The evidence against Jared Loughner in last year’s mass shooting in Tucson is overwhelming, and if he were tried and found guilty, a jury could sentence him to death. Still, says the Arizona Republic, a possible deal would have Loughner, 23, plead guilty and be sentenced to life in prison. News reports said Loughner, who was diagnosed as schizophrenic, is now competent to stand trial, although a federal judge would have to approve.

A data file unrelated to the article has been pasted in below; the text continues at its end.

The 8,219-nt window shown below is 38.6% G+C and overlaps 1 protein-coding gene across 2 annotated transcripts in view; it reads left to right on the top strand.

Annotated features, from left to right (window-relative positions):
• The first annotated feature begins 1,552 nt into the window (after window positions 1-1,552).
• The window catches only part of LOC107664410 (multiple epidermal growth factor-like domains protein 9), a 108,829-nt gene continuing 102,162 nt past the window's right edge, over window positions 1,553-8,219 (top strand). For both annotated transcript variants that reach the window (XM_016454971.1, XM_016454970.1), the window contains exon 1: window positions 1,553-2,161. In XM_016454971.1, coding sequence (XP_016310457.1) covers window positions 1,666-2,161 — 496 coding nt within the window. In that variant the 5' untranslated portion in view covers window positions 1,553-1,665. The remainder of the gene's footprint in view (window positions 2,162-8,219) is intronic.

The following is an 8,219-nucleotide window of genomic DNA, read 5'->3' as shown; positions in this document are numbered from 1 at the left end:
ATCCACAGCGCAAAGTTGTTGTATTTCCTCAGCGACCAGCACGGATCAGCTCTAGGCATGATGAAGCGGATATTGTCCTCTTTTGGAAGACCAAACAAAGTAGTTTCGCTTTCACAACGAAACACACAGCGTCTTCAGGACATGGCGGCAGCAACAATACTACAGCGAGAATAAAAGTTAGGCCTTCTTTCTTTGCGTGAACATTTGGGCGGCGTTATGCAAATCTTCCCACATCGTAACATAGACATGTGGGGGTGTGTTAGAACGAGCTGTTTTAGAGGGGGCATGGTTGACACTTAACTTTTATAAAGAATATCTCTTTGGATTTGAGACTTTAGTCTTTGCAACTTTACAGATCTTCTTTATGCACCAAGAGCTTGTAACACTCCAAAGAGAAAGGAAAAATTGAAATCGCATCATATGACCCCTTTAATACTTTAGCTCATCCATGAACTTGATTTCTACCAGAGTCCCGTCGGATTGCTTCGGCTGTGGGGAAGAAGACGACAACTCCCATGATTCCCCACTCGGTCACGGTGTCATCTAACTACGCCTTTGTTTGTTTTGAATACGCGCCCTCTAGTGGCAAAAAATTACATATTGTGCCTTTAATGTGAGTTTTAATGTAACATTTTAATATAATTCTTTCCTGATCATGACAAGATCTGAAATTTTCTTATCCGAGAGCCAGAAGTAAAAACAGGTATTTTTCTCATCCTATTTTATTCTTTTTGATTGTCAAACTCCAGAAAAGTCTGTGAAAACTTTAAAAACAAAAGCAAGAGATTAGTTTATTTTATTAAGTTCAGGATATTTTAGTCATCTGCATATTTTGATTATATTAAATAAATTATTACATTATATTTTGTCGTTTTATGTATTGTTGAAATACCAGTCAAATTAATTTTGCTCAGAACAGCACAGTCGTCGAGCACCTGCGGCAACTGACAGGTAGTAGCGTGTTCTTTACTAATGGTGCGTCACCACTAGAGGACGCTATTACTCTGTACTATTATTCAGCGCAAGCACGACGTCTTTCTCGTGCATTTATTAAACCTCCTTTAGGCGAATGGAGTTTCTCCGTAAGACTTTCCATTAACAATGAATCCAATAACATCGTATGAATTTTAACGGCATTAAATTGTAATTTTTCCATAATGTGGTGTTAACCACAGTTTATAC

The news raised questions about why federal prosecutors would weigh such a deal in a high-profile crime that claimed the lives of six, wounded 13, including then-Rep. Gabrielle Giffords, and outraged the nation. Prosecutors have sought the death penalty for defendants accused of murdering one person. The answer, according to some legal experts, is a matter of gauging risk in going to trial: The risk of what a jury might conclude, the risk that Loughner would fail to maintain a grasp on reality through the long and stressful proceedings, the risk of further traumatizing victims and family members when they relive the horrors of the Jan. 8, 2011, shooting. “It’s all risk assessment, both on the part of Mr. Loughner’s lawyers and the government,” said Paul Charlton, ex-U.S. Attorney for Arizona.